The Indian economy is one of the fastest growing in the world. It continues to outperform many Western countries and is home to numerous global brands and outsourced businesses. The number of expats living in India has been rising steadily and the region is becoming increasingly important for the international private medical insurance (iPMI) industry.
“There is an increasing flow of expats to India, largely driven by the entry of global brands, outsourced business, resources coming from the Eastern bloc and Russia in search of work, and relocation of key personnel for general management,” says Dr Dennis Sebastian, regional director-health at RGA Reinsurance Company Middle East.
The standard and delivery of healthcare in India is very different to most expats’ home countries. Expats are able to access state-funded healthcare facilities, but given the fact that India has one of the lowest spends on public healthcare in the world and is still a developing nation, the standard of care can be very poor.
“Some hospitals suffer from a shortage of equipment and with a remit to serve the masses, standards in these local facilities are unlikely to meet with Western expectations,” says James Cooper, sales director at iPMI provider William Russell.
Expats in rural areas or remote tourist destinations need to plan for emergency evacuation and personal transportation. It is also recommended that they have emergency cash available in case they do need to have treatment at a rural medical centre as these facilities may not accept credit or debit cards.
“That said, these local government-run hospitals only account for around 25% of the medical facilities within India, as the majority of healthcare is administered via private hospitals or charities,” says Cooper.
Many of the private hospitals are located within the large cities, where the vast majority of expats will be based. Most medical facilities in places such as Delhi, Mumbai, Chennai, Kolkata and Bangalore will offer a Western standard of care with English-speaking practitioners and World Health Organisation recognition.
However, expats still need to err on the side of caution. Andrew Apps, director at iPMI provider ALC Health, says it is important not to confuse the word private with what people consider to be private in the West. There is little legislative control in setting up private clinics, which has resulted in significant discrepancies where specialists and equipment are not always available.
“The quality of private healthcare in India varies enormously from place to place and in many cases is simply a reference to a charge being made for services given rather than a reflection of the quality of those services,” says Apps. “As a result, the expatriate needs to be very careful about where they seek medical care, with whom and for what. As one commentator recently reported, there may be as many as ‘a million unregistered, untrained medical providers’ touting for business in India, which makes for a worrying picture.”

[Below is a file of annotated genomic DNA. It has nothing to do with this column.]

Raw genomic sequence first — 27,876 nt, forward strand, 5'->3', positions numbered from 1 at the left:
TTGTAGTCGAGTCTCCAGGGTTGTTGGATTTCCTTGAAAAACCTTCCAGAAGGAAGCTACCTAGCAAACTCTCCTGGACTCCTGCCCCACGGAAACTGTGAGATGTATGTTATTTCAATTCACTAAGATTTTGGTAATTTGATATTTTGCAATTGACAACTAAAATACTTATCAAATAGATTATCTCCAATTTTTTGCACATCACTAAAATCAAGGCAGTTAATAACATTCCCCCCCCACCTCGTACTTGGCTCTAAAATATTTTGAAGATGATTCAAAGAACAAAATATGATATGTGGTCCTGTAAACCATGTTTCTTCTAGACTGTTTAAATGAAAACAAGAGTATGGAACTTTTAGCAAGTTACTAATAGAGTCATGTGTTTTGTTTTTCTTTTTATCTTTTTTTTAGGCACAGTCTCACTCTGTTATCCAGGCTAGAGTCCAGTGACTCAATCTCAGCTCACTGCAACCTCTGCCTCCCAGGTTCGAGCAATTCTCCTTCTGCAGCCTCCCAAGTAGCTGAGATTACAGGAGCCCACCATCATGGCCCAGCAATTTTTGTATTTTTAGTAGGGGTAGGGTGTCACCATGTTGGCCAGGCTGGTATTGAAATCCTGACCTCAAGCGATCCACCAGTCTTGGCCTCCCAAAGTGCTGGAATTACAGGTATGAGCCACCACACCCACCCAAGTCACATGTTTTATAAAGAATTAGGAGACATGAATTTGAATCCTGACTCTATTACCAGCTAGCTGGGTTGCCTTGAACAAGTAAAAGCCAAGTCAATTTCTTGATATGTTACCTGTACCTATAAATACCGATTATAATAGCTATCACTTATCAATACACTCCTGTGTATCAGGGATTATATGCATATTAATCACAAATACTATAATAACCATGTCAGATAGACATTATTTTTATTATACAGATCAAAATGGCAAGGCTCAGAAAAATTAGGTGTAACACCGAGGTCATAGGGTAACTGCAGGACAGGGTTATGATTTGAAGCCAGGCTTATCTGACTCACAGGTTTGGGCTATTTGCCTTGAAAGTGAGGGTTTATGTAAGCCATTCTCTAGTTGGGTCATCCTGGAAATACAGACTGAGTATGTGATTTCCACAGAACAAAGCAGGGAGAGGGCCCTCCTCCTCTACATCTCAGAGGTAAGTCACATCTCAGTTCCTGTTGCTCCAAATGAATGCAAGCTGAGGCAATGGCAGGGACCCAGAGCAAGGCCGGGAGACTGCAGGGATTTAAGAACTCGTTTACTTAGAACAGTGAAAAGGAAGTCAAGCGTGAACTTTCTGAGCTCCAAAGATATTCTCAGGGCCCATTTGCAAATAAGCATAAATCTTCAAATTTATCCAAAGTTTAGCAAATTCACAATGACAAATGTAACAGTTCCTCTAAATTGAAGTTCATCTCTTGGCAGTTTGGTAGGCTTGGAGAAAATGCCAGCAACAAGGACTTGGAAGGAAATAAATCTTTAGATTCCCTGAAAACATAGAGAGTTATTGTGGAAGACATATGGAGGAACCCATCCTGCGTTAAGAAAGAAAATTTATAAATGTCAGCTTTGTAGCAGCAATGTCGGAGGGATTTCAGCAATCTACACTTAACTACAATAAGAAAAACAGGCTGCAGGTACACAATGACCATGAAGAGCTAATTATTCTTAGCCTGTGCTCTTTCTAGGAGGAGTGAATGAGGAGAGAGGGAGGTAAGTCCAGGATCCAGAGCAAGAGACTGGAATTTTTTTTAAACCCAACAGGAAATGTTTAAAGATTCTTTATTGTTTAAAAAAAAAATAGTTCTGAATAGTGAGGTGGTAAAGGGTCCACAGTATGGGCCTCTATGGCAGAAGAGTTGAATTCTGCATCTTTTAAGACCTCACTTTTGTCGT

Another point to consider is that although medical care in India is cheaper than, say, the US, it is not free. Nic Brown, European sales director at iPMI provider Aetna, says that even for emergency care, patients may be required to pay a deposit prior to admission or before a procedure is carried out. In this instance, having a medical insurance policy in place is essential.
“In some life-critical cases a doctor on duty may allow a treatment to commence without payment, but this is unusual and is up to the doctor’s discretion,” says Brown. “If a hospital is on an insurance company’s network, the company’s approval or authorisation is enough for treatment to commence, eliminating the need to deal in cash at a hospital or having to worry about the payment in an emergency situation.”
Expats should look at taking out insurance cover with either a reputable local company or with an international insurance provider which will offer the option to seek treatment in their home country or elsewhere. International providers have experienced a steady increase in the number of enquiries from India and they say the uptake of iPMI is gradually growing.
“With such a disparity in healthcare provision, the importance of iPMI is growing quickly not just for expats but also for the wealthier local national who has become more demanding and requires the option to access medical treatment outside of India,” says Apps. “But any iPMI provider looking East needs to understand the market. The numbers may be great, but so can the headaches.”
Controlling claims costs